Amazon River, Roger Payne, Douglas Web discussed on Podcast Premiere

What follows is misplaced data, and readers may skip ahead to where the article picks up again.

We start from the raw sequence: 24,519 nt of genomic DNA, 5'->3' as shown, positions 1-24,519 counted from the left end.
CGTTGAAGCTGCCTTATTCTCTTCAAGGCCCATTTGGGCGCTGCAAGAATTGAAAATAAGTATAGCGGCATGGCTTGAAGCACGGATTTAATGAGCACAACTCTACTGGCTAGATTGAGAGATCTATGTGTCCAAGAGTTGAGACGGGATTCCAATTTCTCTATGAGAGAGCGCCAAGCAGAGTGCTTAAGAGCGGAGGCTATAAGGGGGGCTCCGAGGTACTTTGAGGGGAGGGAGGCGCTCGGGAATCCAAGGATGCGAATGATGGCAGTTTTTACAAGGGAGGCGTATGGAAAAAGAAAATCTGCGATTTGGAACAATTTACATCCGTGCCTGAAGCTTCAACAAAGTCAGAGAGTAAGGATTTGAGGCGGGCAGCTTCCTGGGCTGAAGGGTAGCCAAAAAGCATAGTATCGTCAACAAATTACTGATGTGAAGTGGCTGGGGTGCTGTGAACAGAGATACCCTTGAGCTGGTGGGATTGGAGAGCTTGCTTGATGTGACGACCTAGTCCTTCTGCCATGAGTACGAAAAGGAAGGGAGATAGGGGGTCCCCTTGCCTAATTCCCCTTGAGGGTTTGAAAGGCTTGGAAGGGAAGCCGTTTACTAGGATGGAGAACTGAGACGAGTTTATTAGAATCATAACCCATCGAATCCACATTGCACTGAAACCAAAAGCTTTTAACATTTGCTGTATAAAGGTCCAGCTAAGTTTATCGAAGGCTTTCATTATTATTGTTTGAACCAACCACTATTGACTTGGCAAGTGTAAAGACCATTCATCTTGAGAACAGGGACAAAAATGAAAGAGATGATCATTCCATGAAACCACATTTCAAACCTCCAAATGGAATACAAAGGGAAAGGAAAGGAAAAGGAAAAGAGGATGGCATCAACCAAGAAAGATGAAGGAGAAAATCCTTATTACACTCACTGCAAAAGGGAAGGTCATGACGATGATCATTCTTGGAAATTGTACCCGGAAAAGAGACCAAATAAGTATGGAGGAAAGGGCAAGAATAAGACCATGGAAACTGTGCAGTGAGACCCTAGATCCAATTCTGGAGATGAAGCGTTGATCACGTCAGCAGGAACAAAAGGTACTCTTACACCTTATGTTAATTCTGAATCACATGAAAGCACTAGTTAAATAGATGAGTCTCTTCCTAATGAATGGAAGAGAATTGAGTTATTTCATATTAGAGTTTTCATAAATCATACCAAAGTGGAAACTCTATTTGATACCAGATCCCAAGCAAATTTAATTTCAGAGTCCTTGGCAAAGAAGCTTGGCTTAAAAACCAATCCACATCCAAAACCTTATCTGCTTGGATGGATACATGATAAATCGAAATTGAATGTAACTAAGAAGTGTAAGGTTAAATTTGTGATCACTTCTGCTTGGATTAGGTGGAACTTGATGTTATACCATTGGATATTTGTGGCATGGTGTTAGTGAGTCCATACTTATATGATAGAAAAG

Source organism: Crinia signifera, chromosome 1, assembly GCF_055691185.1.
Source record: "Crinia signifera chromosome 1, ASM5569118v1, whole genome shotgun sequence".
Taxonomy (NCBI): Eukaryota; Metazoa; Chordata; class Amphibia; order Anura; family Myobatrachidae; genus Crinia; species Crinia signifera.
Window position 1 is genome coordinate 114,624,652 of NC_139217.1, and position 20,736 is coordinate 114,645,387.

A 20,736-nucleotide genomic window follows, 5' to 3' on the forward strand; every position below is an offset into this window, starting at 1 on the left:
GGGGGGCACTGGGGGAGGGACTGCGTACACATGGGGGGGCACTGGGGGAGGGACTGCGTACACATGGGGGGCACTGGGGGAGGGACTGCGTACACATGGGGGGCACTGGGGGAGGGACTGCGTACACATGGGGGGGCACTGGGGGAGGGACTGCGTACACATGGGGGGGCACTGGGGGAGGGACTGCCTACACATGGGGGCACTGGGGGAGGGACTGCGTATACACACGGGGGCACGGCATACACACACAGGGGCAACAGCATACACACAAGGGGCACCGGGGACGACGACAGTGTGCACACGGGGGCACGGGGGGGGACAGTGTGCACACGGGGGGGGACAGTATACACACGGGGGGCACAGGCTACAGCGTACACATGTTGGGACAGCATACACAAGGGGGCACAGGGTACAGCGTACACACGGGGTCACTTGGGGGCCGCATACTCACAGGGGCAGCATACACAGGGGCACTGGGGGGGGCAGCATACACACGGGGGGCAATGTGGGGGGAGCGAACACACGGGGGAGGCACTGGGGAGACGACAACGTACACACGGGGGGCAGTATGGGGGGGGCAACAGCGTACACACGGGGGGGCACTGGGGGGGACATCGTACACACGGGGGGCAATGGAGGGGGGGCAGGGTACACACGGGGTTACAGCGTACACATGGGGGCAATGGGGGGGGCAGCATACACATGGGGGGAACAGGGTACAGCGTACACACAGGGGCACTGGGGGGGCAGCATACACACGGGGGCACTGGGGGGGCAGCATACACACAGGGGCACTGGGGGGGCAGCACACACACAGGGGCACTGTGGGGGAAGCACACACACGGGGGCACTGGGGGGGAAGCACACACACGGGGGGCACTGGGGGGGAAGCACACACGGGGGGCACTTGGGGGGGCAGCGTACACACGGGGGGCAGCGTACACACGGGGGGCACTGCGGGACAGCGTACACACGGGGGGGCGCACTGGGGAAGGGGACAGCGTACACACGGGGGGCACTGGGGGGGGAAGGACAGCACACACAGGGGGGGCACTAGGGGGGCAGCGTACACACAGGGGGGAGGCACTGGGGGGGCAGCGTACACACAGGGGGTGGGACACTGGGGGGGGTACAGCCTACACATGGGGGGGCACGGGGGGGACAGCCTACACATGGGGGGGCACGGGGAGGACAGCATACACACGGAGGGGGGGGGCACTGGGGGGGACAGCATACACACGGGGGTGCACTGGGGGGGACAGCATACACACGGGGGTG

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And how are you? Complicity. So if we go back to The early 19 hundreds, when we would consider that era to be the beginning of sonar, let's say You know, around World war really? Then we would have to go much further. We're talking 60 something years to get to around 1971, which is what we would say is the beginning of academic concerns about what sonar is doing to wildlife, the effects that it's having on whales and other creatures and animals in the ocean. And there were there were two men. That we're looking into this Roger Payne and Douglas Web. They went on to prove that Before humans had ships, small ships, large ships, massive ships just go traveling across the ocean and within the ocean before we were doing that. The tones from creatures called fin whales. So there's a specific type of wheel the tones that they were generating and the processes we've talked about. Prior to this, they could travel as far as for 1000 Miles. Within the ocean and still be discernible against just the ambient general background noise that exists when you're in the ocean. 4000 miles. The approximate distance of the Amazon River from the beginning from the mouth to the end, so they could say, Ah, what up? I'm I'm cool, Cool whale from the mouth of the Amazon River, looking for a cool well that to hang out with And then even if they were on the very far end of the Amazon River 4000 miles away. God. These other whales could hear them. Yeah, it's pretty a terrible example. Well, I mean, it's It's pretty close to the Internet. When you think about just how large the ocean is and how far away that is. If you're talking about 4000 miles in every direction. Yeah, That's a good point that a lot of people don't realize that the Internet is for 1000 miles long. That is a there's a hard limit. That has been put into place. We did not make the rules..

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